Ten years ago today, my idealism died. On that cold December day, as I stood in the Tallahassee frost, the United States Supreme Court became, for me, a political body, instead of the neutral, objective and purely jurisprudential body I had always hoped it to be. I was devastated.
December 12, 2000 is a critical date in American history. Yet, it is not a date we commit to memory. It is not a date that lives on in infamy, though it should.
That was the day on which the United States Supreme Court decided Bush v. Gore, the case that put an end to the undecided and hotly contested presidential election of the previous November.
It seems like a lifetime ago. The sitting Vice President, Al Gore, won the national popular vote; the former Governor of Texas, George W. Bush was awarded the votes of the state of Florida. Bush, therefore, won the election.
Yet, it wasn't quite that simple. Bush v. Gore caused a wrenching growing pain in the course of the development of a democracy that was then only 224 years old. It also presented a challenge to the legitimacy of our political process. And for this writer and patriot, it was a fervent reminder that law and journalism are, together, critical tools of our democracy, without which our democracy cannot thrive.
After five tortuous weeks of counting pregnant chads, dimpled chads and hanging chads, the counting had suddenly stopped. The highest court in the land had decided the outcome instead. George W. Bush would be the 43rd president of the United States. Al Gore would not. It was the day, in the view of this young lawyer, that the US Supreme Court waded into a political matter where it need not have done so.
There are legal minds far greater than mine that have battled over the relative merits of Bush v. Gore. Entire books have been written about whether the Court was entitled to rule as it did, or whether the Court was entitled to rule at all. In my humble view, the Court was not.
All of that is beside the point of this writing. When the decision came down, and with it the practical effect that George W. Bush would be President, I was assigned to cover the case for the ABC News Law & Justice Unit. I was surprised to find that I did not care about the outcome of the election itself. While it is true I had served as an advisor in the Clinton White House, in the end, I was not disappointed because the Court ruled in favor of George Bush. After five weeks of waiting for the political process to play out, I would have been just as disheartened had the number of chads counted favored Mr. Gore and had the Court, at that moment, waded into the fray to find for him, applying the same faulty reasoning it used to find for Mr. Bush. The underlying facts of the case were not what troubled me. What killed my idealism that day was the Court's decision to decide at all.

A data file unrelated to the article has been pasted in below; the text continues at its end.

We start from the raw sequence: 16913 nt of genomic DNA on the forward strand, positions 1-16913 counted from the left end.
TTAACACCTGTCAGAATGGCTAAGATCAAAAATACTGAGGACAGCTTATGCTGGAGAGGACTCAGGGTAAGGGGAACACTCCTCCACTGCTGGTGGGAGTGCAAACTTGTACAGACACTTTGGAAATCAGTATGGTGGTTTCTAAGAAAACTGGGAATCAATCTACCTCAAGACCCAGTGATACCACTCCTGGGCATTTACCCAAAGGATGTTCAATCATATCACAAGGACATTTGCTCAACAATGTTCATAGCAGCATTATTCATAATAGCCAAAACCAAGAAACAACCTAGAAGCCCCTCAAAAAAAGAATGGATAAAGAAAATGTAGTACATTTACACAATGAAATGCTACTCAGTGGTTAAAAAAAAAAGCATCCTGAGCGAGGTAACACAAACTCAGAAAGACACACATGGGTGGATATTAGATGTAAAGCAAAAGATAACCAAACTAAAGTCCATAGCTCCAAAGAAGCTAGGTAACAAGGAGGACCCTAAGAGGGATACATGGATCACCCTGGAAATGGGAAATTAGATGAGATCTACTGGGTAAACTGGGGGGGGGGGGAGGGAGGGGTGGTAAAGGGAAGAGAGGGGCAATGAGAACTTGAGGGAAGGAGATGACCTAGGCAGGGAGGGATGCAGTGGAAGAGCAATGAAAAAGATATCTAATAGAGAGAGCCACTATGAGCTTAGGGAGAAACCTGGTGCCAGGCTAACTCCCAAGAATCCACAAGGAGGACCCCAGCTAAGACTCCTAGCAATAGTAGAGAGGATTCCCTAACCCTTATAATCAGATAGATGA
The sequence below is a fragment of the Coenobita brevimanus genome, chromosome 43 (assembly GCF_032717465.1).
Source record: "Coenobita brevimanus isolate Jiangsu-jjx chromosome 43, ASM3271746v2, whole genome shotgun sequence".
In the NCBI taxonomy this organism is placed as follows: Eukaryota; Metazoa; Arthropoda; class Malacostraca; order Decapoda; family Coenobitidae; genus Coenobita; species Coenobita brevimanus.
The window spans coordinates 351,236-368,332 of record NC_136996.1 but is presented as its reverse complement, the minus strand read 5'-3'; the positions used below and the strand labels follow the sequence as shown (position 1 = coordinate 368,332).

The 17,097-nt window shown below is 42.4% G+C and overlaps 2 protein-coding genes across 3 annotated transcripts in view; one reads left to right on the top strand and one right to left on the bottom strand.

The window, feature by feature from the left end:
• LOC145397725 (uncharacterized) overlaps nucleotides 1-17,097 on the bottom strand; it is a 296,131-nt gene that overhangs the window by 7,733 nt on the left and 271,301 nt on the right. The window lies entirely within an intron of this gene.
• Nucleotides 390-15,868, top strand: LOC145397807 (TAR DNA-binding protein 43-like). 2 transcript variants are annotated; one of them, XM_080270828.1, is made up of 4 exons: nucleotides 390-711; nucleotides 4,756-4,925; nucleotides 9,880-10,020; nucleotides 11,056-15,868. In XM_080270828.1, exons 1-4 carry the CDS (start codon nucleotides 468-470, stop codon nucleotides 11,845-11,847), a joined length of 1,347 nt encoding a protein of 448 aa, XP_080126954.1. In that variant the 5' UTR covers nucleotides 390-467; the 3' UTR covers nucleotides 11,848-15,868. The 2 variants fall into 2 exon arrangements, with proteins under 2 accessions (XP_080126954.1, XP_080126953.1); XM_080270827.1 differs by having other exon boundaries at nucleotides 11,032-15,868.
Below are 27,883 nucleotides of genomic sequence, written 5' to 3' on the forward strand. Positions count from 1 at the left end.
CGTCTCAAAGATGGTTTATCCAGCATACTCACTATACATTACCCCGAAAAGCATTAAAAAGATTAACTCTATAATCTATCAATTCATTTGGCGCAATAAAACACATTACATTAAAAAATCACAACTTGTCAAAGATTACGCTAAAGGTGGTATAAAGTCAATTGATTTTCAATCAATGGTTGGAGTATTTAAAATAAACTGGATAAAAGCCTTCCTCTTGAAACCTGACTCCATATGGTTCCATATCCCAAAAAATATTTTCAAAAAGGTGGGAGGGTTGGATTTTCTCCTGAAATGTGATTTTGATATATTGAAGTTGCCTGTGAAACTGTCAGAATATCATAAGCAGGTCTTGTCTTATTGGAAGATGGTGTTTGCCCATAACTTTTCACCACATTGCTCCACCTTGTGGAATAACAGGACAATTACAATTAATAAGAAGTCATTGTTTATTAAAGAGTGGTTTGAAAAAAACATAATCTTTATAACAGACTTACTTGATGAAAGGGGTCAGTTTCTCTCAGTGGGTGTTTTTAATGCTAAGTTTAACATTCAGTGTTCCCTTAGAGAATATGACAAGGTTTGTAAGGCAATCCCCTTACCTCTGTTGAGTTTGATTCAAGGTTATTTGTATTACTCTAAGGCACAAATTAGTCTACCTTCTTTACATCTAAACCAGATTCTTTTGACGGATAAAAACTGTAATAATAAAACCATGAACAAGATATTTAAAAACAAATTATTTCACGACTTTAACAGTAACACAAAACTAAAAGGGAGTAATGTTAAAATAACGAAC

Thus began the odyssey of this lawyer and journalist, from objective and impartial analyst of our nation's law and political scene, to advocate for our democracy and the very survival of our Constitution.
I suppose I was naïve to believe that people, once they don a black robe, become inured to the political process. They should, however, aspire to insulate themselves as much as possible. Surely they should not inject themselves into it.
As Justice Stevens stated so eloquently in his dissenting opinion:
It is confidence in the men and women who administer the judicial system that is the true backbone of the rule of law. Time will one day heal the wound to that confidence that will be inflicted by today's decision. One thing, however, is certain. Although we may never know with complete certainty the identity of the winner of this year's Presidential election, the identity of the loser is perfectly clear. It is the Nation's confidence in the judge as an impartial guardian of the rule of law.
Ten years later, that judgement still stands.
Jami Floyd is a broadcast journalist and legal analyst for cable and network news, and is a frequent contributor to WNYC Radio. She is former advisor in the Clinton administration and served as a surrogate for the Obama campaign on legal and domestic policy issues.